Centre for Internet & Society

Amidst a raging controversy over the federal government’s proposal to monitor content in cyber space, UN Secretary General Ban Ki-moon on Friday said access to the Internet and various social media must not be blocked as a way to prevent criticism and public debate.

In his speech on the eve of the Human Rights Day which was released at the United Nations Information Centre, Ban said: “Today, within their existing obligation to respect the rights of freedom of assemble and expression, governments must not block access to the Internet and various forms of social media as a way to prevent criticism and public debate.”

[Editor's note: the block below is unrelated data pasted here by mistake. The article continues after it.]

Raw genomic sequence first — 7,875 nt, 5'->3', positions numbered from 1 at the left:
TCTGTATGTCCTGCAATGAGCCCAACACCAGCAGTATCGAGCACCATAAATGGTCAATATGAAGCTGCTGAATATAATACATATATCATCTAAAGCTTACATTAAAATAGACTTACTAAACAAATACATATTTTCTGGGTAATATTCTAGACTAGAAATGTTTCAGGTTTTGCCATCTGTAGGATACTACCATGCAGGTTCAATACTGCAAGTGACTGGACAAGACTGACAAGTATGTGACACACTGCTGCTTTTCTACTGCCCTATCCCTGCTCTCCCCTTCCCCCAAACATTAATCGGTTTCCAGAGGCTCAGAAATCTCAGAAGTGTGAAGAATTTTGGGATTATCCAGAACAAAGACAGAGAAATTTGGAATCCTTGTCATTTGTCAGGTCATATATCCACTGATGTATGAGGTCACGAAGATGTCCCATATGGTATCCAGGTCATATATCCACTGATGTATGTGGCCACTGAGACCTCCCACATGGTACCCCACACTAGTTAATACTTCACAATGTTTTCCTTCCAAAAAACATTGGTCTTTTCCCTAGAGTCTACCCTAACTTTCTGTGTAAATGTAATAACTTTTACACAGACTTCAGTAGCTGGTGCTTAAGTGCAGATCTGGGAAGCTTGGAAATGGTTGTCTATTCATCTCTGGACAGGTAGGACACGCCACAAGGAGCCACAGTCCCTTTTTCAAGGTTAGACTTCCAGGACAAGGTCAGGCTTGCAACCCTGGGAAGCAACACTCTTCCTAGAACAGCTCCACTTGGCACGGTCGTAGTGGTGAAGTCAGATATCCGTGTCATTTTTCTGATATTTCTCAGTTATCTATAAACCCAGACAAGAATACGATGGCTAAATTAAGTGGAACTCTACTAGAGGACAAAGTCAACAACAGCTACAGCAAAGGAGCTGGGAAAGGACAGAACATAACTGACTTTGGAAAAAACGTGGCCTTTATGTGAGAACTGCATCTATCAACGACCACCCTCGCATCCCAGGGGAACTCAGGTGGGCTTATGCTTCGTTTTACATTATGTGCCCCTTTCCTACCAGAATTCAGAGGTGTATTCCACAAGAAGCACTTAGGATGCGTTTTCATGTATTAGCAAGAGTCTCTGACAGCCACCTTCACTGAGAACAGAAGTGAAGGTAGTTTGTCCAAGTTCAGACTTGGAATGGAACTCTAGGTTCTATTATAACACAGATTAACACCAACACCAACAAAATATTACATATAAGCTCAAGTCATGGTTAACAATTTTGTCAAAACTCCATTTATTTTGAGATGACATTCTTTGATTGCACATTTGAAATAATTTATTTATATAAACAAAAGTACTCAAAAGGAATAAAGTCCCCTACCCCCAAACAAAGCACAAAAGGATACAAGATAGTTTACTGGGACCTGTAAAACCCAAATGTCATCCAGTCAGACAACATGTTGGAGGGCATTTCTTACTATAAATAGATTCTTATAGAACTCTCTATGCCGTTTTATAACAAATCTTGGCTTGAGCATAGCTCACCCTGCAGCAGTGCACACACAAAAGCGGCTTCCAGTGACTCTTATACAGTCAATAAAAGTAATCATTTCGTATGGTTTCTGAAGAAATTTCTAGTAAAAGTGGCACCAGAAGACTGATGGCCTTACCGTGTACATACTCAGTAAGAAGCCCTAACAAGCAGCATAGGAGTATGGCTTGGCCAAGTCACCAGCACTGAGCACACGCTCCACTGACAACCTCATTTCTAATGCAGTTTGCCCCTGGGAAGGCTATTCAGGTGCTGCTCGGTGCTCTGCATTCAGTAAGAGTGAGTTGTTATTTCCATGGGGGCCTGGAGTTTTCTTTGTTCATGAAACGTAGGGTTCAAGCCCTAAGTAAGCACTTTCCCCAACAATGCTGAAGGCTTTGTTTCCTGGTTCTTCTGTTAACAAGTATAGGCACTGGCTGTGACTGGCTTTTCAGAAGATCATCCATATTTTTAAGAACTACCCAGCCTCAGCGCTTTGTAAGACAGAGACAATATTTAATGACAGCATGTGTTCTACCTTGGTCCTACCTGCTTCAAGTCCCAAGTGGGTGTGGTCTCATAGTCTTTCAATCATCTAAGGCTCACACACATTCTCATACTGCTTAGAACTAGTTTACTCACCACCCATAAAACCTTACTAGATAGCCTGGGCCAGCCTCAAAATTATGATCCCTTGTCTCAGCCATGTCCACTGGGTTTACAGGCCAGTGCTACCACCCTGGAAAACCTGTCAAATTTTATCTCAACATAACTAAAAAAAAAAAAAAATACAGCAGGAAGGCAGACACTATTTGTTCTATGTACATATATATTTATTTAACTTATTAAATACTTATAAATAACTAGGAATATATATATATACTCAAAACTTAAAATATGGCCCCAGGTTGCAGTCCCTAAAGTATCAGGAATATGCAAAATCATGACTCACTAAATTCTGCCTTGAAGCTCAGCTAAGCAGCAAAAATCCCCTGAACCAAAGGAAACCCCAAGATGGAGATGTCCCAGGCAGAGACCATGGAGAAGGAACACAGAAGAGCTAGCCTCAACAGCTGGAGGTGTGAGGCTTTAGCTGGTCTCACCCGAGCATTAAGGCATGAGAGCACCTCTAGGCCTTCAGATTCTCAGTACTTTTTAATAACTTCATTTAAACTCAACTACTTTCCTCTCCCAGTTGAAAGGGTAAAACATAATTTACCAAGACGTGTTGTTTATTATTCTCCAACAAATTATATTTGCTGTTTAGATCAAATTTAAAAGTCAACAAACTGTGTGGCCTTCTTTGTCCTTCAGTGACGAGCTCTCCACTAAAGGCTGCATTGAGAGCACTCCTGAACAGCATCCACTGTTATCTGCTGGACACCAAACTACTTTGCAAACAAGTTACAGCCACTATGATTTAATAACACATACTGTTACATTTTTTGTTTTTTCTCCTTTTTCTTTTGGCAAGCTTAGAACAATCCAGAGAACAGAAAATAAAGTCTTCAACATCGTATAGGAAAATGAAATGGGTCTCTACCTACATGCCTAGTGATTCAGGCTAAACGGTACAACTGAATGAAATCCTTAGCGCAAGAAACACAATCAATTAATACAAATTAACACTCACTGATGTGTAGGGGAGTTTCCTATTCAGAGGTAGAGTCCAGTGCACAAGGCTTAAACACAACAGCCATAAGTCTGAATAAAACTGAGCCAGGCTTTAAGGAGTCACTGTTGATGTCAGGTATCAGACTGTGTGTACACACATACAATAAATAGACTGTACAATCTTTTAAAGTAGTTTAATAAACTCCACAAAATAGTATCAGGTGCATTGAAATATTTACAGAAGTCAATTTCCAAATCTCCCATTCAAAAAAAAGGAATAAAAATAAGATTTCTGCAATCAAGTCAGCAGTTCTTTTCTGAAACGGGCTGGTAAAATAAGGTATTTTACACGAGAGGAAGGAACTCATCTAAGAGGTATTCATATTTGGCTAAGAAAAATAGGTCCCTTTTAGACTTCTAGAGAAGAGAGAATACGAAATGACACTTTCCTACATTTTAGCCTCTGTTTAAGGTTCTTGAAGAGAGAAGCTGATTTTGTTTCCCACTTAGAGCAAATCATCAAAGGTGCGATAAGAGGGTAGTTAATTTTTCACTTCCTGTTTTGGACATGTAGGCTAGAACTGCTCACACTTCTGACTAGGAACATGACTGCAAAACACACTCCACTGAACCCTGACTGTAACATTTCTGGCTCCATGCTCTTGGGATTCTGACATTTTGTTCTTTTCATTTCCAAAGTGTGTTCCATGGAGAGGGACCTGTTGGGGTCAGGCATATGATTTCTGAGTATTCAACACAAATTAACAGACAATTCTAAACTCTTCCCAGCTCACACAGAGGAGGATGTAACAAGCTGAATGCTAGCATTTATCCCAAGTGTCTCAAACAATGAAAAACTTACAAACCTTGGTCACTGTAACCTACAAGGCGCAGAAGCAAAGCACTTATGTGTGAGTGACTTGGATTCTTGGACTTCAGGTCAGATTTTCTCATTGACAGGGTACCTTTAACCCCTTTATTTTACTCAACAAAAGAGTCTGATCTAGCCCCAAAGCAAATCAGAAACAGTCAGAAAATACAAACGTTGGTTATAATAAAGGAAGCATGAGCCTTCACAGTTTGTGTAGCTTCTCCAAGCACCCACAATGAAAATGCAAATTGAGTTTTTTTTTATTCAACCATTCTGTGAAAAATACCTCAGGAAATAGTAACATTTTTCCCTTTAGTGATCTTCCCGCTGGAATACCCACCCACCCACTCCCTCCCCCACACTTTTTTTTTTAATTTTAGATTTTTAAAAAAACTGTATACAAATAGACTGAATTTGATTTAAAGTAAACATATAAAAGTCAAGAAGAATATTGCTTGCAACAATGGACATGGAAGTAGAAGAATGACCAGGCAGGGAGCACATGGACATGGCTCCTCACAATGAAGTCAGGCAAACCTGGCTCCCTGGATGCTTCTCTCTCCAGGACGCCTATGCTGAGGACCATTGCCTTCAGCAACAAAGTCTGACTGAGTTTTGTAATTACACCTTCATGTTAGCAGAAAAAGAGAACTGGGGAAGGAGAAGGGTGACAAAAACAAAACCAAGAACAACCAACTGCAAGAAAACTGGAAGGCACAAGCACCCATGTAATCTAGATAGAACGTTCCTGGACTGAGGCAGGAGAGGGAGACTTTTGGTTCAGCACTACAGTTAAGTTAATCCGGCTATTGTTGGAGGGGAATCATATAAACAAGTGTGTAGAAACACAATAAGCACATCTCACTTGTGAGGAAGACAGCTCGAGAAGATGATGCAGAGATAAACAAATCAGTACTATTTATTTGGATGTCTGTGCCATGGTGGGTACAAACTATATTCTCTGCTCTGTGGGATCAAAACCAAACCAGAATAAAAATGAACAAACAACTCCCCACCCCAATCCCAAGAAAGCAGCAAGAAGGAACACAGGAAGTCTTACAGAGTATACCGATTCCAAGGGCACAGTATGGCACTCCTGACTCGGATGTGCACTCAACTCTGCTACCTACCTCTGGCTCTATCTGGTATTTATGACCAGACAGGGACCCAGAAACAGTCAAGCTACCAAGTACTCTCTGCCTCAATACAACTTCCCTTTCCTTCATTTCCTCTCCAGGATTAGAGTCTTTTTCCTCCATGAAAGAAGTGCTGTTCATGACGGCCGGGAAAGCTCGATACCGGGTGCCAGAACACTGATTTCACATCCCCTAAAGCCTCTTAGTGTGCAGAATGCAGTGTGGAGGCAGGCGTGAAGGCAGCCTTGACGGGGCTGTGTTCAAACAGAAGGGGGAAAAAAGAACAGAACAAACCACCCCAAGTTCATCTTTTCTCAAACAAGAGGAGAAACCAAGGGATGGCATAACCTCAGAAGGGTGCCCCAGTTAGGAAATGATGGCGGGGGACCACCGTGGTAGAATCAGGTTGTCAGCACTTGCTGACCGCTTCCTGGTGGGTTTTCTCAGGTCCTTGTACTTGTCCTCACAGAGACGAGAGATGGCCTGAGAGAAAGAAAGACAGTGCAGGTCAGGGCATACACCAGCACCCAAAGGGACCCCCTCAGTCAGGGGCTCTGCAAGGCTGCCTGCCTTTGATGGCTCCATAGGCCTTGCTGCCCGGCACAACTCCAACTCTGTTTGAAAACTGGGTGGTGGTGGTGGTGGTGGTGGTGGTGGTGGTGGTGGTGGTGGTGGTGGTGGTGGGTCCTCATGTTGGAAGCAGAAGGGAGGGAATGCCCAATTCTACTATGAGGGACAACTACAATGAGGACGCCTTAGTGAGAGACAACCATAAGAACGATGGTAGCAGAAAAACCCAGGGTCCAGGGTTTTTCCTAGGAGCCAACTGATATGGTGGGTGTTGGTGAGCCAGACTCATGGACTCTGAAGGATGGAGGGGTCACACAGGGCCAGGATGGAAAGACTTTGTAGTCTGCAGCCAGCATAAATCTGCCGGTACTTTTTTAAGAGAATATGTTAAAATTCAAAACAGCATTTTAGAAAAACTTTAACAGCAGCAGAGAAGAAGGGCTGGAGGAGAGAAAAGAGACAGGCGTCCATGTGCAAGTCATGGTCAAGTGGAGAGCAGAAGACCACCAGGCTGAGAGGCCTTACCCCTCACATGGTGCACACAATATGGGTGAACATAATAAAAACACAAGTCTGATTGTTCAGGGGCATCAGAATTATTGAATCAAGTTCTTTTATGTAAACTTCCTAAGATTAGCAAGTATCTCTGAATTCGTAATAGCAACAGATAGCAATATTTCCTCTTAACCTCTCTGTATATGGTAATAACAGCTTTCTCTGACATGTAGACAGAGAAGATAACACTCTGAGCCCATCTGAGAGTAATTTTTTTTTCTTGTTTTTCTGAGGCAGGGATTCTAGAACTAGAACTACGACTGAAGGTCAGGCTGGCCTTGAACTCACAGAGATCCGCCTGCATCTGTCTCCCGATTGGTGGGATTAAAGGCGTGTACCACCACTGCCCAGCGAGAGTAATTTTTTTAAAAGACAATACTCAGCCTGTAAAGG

His comments came a few days after Telecom Minister Kapil Sibal said the government will take steps to stop offensive and defamatory content on Internet sites.

Ban said: “Many of the people seeking their legitimate aspirations were linked through social media.”

Sibal’s comments provoked anger and derision among Internet users. Sunil Abraham, executive director at the Centre for Internet and Society in Bangalore, said it would be “impractical on the level of scale and on the level of the objective test. What’s offensive for someone might be completely banal to somebody else,” he said. Any ham-fisted government crackdown would “have a high impact on our credibility as a democracy” and risk alienating India’s growing online community, Abraham said.

The story was published in the Oman Tribune on December 10, 2011. Sunil Abraham was quoted in this article. Read the original here